Rupert Murdoch and his son James have apologised for the phone-hacking scandal while giving evidence to MPs. The session was briefly interrupted by a protester attempting to attack the pair.
Mr Murdoch junior started his evidence by apologising to the victims of phone hacking and their families saying it was a matter of “great regret for him and his father”.
Rupert Murdoch told MPs that it was the most “humble day of his life” and he was “absolutely shocked, appalled and ashamed” when he heard about the Milly Dowler phone-hack case.
He said people he had trusted with his British newspaper business had been betrayed.
But he added that he had not considered resigning: “Because I feel that people I trusted let me down and they behaved disgracefully, betrayed the company and me and it is for them to pay.”
Asked by Labour MP Tom Watson whether he had been “misled” by senior employees, Mr Murdoch senior replied: “Clearly.”
Mr Watson pointed out that former News International chief executive Rebekah Brooks admitted in 2003 that police were paid for information.
Mr Murdoch senior said: “I am now aware of that, I was not aware at the time. I’m also aware that she amended that considerably very quickly afterwards.”
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Rupert Murdoch was asked several questions which he struggled to answer.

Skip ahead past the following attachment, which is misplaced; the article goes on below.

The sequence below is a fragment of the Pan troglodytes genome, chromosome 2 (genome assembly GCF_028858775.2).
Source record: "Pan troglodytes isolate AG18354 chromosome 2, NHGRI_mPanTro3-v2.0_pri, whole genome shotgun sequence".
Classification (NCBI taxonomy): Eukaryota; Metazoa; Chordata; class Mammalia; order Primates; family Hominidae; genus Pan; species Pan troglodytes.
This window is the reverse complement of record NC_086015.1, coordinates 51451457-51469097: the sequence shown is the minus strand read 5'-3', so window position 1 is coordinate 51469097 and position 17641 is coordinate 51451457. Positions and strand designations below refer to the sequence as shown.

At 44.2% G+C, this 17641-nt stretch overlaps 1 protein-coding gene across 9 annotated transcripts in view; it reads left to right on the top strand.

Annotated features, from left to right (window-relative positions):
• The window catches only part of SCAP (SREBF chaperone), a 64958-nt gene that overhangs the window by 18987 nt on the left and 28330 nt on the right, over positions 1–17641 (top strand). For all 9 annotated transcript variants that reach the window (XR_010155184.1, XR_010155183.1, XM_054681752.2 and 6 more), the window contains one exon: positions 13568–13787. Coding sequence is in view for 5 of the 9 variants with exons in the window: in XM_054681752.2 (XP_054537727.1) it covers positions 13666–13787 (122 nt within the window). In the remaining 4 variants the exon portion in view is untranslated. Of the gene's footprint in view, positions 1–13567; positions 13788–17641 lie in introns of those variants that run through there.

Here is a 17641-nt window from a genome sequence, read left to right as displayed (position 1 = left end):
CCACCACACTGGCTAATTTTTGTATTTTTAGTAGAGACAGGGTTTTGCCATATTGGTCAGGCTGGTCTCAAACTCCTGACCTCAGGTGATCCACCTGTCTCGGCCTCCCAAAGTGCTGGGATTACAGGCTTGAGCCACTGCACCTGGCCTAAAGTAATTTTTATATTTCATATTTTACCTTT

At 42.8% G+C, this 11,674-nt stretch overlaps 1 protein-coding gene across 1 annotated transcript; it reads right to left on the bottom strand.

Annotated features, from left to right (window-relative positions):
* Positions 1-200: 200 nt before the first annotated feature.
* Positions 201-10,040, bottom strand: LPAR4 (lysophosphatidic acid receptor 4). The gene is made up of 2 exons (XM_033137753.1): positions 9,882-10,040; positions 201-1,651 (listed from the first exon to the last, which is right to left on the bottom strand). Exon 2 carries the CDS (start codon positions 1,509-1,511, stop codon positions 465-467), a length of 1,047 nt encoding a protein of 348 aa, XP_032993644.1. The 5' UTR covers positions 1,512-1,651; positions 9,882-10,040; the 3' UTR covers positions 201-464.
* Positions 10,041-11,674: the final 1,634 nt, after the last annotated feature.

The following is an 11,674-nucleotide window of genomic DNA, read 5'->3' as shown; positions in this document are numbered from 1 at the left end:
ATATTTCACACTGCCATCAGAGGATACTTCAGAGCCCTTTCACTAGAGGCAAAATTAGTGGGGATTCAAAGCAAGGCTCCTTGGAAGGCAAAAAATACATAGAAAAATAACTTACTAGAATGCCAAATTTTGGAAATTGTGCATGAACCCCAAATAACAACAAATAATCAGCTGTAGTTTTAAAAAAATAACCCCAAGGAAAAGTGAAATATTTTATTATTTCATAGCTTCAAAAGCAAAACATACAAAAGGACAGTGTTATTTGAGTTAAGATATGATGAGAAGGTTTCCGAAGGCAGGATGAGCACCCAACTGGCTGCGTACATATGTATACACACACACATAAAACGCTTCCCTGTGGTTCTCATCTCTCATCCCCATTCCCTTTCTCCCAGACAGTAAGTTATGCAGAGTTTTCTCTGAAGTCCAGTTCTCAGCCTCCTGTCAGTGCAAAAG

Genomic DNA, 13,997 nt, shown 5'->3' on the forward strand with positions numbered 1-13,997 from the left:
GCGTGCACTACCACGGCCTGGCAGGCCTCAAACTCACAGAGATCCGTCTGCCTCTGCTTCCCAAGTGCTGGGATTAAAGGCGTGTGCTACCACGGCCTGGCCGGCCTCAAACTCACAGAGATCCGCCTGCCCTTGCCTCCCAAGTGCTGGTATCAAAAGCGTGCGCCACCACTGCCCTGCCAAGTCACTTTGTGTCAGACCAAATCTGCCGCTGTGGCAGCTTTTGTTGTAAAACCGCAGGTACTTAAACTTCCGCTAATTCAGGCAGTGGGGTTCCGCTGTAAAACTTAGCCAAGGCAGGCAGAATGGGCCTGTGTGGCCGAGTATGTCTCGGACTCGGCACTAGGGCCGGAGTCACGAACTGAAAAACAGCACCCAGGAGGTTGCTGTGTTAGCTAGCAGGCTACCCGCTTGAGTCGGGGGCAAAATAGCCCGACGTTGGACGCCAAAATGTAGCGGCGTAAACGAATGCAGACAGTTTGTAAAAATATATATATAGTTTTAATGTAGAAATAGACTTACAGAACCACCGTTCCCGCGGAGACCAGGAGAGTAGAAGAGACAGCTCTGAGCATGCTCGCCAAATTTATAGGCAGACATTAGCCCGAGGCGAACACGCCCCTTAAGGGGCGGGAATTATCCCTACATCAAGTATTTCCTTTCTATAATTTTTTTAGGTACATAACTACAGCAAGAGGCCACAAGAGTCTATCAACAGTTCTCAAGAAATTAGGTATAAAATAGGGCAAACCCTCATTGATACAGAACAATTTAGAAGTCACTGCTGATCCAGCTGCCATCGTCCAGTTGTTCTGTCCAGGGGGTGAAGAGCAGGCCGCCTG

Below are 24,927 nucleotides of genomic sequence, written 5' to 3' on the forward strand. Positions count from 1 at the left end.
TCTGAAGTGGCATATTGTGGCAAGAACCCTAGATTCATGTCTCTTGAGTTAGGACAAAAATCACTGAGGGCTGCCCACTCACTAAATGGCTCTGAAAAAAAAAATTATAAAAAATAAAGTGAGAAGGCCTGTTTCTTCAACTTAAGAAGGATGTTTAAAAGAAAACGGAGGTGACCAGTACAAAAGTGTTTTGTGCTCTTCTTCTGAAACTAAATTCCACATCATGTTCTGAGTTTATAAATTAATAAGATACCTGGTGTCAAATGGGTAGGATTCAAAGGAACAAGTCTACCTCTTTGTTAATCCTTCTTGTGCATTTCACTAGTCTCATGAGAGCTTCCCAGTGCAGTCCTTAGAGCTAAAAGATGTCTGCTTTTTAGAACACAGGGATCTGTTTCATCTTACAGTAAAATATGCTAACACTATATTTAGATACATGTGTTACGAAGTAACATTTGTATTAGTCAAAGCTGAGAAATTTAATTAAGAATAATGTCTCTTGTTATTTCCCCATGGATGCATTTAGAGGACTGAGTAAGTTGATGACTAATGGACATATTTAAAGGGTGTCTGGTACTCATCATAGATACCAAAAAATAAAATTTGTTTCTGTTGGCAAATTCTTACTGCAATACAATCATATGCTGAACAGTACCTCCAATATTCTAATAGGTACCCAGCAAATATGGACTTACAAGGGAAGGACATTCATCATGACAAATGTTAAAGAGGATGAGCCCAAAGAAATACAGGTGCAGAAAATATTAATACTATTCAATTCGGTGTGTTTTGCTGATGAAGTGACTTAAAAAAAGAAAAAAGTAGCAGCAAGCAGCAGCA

Mr Watson said it was “revealing” in itself what Rupert Murdoch did not know as the man in charge of News Corp.
Rupert Murdoch told MPs that Britain benefits greatly from a competitive press and has a more transparent society because of it.
But he added that the News of the World had lost trust with its readers.
Rupert Murdoch told MPs he would phone the editor of the News of World around once a month but the News Corp boss added: “I’m not really in touch”.
He said that he had lost touch because the newspaper was so small compared to the scale of News Corp.
His son James did admit there was a need to think about ethics in journalism in the future.
He said there was no decision yet on whether to replace the News of the World with another Sunday paper.
Asked why he had not accepted Ms Brooks’ original offer to resign, Rupert Murdoch said: “Because I believed her and I trusted her and I do trust her.”
Explaining why he eventually accepted it, he said: “In the event, she just insisted. She was at a point of extreme anguish.”
Mr Murdoch said Mr Hinton had “sadly” offered to resign as he was in charge of News International at the height of the hacking abuse.
He refused to give details of the pay-off each will receive but said Mr Hinton’s would “certainly be considerable” as it would include pension packages.
James Murdoch said commercial confidentiality agreements were part of the exit package but there was nothing that would “stop or inhibit” them from co-operating fully with investigations.